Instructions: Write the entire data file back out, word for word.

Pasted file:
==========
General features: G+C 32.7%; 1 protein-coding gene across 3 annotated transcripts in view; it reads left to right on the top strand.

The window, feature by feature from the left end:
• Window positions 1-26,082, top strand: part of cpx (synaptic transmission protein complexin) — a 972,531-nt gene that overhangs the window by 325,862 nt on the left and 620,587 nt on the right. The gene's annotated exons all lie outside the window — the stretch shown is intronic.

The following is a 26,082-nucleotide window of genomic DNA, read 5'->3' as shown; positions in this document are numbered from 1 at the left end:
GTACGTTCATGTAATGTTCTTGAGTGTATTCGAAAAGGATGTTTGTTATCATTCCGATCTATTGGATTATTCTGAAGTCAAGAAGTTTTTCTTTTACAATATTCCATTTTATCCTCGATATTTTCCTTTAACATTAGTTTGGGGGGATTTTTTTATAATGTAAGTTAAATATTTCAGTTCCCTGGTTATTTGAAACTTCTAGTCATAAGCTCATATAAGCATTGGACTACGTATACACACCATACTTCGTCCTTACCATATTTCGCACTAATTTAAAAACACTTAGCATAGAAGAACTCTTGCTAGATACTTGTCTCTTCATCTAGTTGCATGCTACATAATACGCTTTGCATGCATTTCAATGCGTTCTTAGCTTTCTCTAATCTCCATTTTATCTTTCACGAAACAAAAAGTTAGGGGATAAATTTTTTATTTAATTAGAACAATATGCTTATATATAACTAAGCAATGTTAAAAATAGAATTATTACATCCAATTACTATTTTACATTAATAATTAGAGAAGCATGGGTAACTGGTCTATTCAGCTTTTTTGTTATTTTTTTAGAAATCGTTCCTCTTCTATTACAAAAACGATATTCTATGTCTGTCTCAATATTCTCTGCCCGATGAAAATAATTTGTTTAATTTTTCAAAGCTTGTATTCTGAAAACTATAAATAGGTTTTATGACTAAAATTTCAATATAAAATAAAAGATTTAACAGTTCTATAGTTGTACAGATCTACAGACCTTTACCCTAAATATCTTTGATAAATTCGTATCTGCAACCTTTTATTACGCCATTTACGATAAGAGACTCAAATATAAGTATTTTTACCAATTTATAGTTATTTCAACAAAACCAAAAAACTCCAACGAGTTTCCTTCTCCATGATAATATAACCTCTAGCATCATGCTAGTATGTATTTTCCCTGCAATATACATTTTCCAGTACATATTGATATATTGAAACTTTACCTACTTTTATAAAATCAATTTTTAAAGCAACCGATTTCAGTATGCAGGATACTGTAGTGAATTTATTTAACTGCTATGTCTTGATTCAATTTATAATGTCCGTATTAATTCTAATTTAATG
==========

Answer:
General features: G+C 32.7%; 1 protein-coding gene across 3 annotated transcripts in view; it reads left to right on the top strand.

The window, feature by feature from the left end:
• Window positions 1-26,082, top strand: part of cpx (synaptic transmission protein complexin) — a 972,531-nt gene that overhangs the window by 325,862 nt on the left and 620,587 nt on the right. The gene's annotated exons all lie outside the window — the stretch shown is intronic.

The following is a 26,082-nucleotide window of genomic DNA, read 5'->3' as shown; positions in this document are numbered from 1 at the left end:
GTACGTTCATGTAATGTTCTTGAGTGTATTCGAAAAGGATGTTTGTTATCATTCCGATCTATTGGATTATTCTGAAGTCAAGAAGTTTTTCTTTTACAATATTCCATTTTATCCTCGATATTTTCCTTTAACATTAGTTTGGGGGGATTTTTTTATAATGTAAGTTAAATATTTCAGTTCCCTGGTTATTTGAAACTTCTAGTCATAAGCTCATATAAGCATTGGACTACGTATACACACCATACTTCGTCCTTACCATATTTCGCACTAATTTAAAAACACTTAGCATAGAAGAACTCTTGCTAGATACTTGTCTCTTCATCTAGTTGCATGCTACATAATACGCTTTGCATGCATTTCAATGCGTTCTTAGCTTTCTCTAATCTCCATTTTATCTTTCACGAAACAAAAAGTTAGGGGATAAATTTTTTATTTAATTAGAACAATATGCTTATATATAACTAAGCAATGTTAAAAATAGAATTATTACATCCAATTACTATTTTACATTAATAATTAGAGAAGCATGGGTAACTGGTCTATTCAGCTTTTTTGTTATTTTTTTAGAAATCGTTCCTCTTCTATTACAAAAACGATATTCTATGTCTGTCTCAATATTCTCTGCCCGATGAAAATAATTTGTTTAATTTTTCAAAGCTTGTATTCTGAAAACTATAAATAGGTTTTATGACTAAAATTTCAATATAAAATAAAAGATTTAACAGTTCTATAGTTGTACAGATCTACAGACCTTTACCCTAAATATCTTTGATAAATTCGTATCTGCAACCTTTTATTACGCCATTTACGATAAGAGACTCAAATATAAGTATTTTTACCAATTTATAGTTATTTCAACAAAACCAAAAAACTCCAACGAGTTTCCTTCTCCATGATAATATAACCTCTAGCATCATGCTAGTATGTATTTTCCCTGCAATATACATTTTCCAGTACATATTGATATATTGAAACTTTACCTACTTTTATAAAATCAATTTTTAAAGCAACCGATTTCAGTATGCAGGATACTGTAGTGAATTTATTTAACTGCTATGTCTTGATTCAATTTATAATGTCCGTATTAATTCTAATTTAATG